Wednesday, November 25, 2009

When Dumb Wasn't Cool

And remember when dumb wasn't cool? It was the days when Pan-African pride was not only a sign of the times, but just plain good mental health.

You'd walk the 125th Street strip in Harlem and see all the red, black and green; and if that weren't enough to quench your natural thirst you had the mart where there were rented booths that looked more like typical enclaves you would find at any West African market. There was a consciousness back then that pushed for Black solidarity left over from the 70s, innocent of our preoccupation with bling and fluff that was soon to come. We'd say words like peace, my brotha and blessings, my sista, and meant it. It was an exciting period because Malcolm's bright smile and Assata's legendary words--If I hate all Black people, it still won't stop the revolution!--were still cruising the air, while a young music promoter named Sean Combs was just beginning to make a name for himself on The City College campus. Crack, AIDS and gangsta mindset hadn't made their impact on our hoods yet, so Black and Brown children were still smiling. It was a time when Hip Hop was the alternative to Reaganomics--all about self--and not an accomplice, while Run, Jesse, Run! was the latest craze.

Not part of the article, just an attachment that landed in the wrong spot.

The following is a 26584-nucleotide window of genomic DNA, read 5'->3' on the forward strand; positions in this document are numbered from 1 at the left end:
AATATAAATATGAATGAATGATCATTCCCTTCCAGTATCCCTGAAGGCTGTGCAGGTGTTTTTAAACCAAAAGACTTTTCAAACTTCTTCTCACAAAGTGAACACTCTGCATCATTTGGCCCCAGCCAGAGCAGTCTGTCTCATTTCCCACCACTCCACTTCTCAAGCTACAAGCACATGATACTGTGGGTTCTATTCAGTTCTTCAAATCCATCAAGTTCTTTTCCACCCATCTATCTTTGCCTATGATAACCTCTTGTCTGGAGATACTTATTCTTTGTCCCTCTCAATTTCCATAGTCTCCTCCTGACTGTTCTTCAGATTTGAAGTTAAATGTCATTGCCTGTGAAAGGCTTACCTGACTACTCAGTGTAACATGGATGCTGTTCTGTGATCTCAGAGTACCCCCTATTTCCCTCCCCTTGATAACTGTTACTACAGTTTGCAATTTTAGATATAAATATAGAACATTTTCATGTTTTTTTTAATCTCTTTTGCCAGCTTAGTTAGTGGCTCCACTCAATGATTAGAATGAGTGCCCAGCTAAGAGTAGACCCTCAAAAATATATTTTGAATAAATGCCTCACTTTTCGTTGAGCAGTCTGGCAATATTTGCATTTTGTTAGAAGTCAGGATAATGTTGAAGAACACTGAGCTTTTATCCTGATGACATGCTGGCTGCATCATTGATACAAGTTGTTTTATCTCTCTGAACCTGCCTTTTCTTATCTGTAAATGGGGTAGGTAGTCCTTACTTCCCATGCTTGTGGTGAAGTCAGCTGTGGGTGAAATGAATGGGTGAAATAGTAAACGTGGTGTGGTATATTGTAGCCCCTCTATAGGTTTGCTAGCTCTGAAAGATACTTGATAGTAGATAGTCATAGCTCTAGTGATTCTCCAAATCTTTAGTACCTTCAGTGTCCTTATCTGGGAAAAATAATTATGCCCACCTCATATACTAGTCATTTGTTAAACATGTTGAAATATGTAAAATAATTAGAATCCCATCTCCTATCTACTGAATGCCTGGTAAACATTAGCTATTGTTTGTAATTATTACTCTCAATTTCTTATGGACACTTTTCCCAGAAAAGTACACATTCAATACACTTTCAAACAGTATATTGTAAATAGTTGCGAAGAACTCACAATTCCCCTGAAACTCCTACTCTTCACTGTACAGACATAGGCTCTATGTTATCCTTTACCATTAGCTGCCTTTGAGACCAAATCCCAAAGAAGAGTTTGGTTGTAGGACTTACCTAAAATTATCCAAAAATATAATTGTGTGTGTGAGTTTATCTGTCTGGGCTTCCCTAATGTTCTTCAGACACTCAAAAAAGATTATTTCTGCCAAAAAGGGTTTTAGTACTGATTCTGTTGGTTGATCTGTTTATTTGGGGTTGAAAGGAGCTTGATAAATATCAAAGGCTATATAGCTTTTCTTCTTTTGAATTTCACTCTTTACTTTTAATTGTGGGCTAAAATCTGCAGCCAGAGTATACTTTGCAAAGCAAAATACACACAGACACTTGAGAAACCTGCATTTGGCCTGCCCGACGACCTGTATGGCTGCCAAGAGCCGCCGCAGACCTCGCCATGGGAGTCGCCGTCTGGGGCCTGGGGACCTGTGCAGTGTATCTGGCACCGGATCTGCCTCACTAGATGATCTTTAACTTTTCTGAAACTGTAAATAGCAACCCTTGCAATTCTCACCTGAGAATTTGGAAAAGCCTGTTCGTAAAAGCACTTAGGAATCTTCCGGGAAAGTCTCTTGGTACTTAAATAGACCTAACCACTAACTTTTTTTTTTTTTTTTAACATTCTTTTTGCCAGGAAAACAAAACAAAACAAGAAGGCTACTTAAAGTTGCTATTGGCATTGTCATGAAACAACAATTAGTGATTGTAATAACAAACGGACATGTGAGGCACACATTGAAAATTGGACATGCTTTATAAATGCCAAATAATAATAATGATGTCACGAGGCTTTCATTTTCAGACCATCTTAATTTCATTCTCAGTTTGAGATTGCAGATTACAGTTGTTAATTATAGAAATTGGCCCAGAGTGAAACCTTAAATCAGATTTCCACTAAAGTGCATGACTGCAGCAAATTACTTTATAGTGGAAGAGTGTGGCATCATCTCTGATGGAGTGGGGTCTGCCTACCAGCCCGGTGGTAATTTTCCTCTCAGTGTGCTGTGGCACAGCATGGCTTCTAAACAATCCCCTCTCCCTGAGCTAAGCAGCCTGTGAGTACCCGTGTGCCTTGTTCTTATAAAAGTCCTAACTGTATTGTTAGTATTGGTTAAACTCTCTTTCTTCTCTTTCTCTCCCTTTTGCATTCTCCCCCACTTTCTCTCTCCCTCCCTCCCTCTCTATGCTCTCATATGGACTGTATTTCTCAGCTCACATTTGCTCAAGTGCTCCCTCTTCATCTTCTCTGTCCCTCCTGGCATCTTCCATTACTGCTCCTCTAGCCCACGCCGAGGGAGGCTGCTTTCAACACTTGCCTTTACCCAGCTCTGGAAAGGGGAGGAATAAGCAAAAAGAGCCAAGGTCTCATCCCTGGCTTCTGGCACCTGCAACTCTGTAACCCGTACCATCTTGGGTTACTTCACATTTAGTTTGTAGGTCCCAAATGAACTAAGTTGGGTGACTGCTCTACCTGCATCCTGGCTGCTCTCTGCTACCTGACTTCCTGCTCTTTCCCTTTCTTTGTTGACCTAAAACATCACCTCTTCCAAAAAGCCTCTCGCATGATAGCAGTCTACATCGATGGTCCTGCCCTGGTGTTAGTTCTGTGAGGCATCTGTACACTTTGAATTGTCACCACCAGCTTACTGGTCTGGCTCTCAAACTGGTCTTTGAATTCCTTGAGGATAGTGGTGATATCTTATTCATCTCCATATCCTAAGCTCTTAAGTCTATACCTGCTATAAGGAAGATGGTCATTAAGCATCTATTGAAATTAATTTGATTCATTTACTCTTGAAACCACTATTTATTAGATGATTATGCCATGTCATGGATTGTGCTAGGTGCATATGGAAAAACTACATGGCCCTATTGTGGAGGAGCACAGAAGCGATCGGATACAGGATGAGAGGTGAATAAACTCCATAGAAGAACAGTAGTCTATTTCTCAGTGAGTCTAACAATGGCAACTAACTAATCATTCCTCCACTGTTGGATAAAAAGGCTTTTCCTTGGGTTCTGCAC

But something happened along the way. Black folks began losing their cufis and nat'rals for look-at-me watches and diva wigs. Wearing locks became more of a fashion statement than a politcal one. Greed was now in vogue, followed by Rappers who had plenty to show but nothing to say. Misogyny, too, was making its mark, so much that my six-year-old daughter was banned from watching BET videos. It was a delicate time to be a socially-conscious father, especially when consciousness appeared to be dying. By the time she hit her teen years, the general formula for music videos was flash, cash and half-naked bunnies. Words like cufi, kente, shells, frankincense, and Arrested Development were now taboo. The new cool was flash, ice, weaves, and arrested development! You'd hear young Black males say they were keepin' it real, while Chris Rock's translation was keepin' it real dumb! It placed him on the map for being the Stanley Crouch of comedy. But folks in da hood only got the joke but not the message. They didn't realize he was sounding off the alarm to put the word out that we need to think more critically about ourselves, that our image as a people was in question. In other words, Black America was at a new crossroads. Not just economically and culturally, but fundamentally a war had begun between Blacks and niggaz. Much like the war between gays and queers, but with the added burden of post-slavery psychosis. Because brothas were now dogs; sistas, ho's and a shiny belt buckle was becoming more important than getting a decent gpa. Then Lauryn Hill tried to smack us back into reality by dropping her mic and announcing, I'm done! But ignorance was far too bliss by that time, so we responded by labelling her crazy when all she was trying to do was school us from another angle. Still, dumb got more publicity so she disappeared into reclusion and let Wyclef carry the Fugee banner by himself.